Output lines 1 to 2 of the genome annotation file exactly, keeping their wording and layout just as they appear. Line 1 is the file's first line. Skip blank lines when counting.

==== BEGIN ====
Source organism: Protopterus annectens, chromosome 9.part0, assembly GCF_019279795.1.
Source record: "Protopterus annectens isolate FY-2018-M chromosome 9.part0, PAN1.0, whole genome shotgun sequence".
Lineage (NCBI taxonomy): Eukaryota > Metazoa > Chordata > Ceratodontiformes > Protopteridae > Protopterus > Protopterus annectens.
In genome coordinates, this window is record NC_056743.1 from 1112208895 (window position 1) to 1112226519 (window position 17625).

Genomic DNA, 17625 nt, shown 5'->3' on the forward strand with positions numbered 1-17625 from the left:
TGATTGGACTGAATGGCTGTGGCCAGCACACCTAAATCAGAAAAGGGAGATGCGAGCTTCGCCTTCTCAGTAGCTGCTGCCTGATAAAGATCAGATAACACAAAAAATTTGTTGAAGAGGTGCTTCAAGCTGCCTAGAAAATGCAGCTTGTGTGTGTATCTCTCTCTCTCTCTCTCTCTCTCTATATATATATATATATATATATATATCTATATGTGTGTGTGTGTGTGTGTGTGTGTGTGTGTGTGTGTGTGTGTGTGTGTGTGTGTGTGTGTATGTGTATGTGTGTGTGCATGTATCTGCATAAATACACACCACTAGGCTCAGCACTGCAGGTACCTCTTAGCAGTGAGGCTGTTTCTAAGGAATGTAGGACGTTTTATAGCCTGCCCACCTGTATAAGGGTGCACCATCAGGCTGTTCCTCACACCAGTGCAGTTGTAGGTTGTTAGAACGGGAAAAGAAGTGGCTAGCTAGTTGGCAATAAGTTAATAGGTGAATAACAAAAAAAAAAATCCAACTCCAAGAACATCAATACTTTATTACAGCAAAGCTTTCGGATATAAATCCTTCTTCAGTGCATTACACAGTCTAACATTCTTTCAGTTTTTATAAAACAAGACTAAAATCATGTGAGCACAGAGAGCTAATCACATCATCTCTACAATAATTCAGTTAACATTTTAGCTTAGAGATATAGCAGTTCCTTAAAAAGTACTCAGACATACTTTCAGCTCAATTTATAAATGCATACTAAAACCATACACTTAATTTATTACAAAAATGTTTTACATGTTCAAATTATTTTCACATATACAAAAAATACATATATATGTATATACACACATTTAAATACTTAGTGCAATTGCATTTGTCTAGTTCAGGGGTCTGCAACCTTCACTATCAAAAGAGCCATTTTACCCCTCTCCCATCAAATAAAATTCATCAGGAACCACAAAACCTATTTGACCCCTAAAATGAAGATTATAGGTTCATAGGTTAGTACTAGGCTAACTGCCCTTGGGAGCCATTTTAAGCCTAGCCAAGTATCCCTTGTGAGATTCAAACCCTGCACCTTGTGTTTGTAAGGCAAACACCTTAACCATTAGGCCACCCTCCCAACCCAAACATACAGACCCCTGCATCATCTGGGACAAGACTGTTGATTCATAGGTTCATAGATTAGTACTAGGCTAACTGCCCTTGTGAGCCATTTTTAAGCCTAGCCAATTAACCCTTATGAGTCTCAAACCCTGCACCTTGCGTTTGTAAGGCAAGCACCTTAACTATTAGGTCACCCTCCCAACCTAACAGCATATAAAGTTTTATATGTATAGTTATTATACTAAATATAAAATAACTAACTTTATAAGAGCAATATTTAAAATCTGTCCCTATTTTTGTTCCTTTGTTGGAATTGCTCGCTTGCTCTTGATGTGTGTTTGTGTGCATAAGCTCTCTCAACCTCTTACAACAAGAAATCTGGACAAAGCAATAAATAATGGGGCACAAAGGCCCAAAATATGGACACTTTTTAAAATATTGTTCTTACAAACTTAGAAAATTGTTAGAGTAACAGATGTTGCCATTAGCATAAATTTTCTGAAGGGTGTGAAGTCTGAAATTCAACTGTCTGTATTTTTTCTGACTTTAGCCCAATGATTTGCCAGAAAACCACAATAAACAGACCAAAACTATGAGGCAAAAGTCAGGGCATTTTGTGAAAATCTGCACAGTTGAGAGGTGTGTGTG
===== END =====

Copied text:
Source organism: Protopterus annectens, chromosome 9.part0, assembly GCF_019279795.1.
Source record: "Protopterus annectens isolate FY-2018-M chromosome 9.part0, PAN1.0, whole genome shotgun sequence".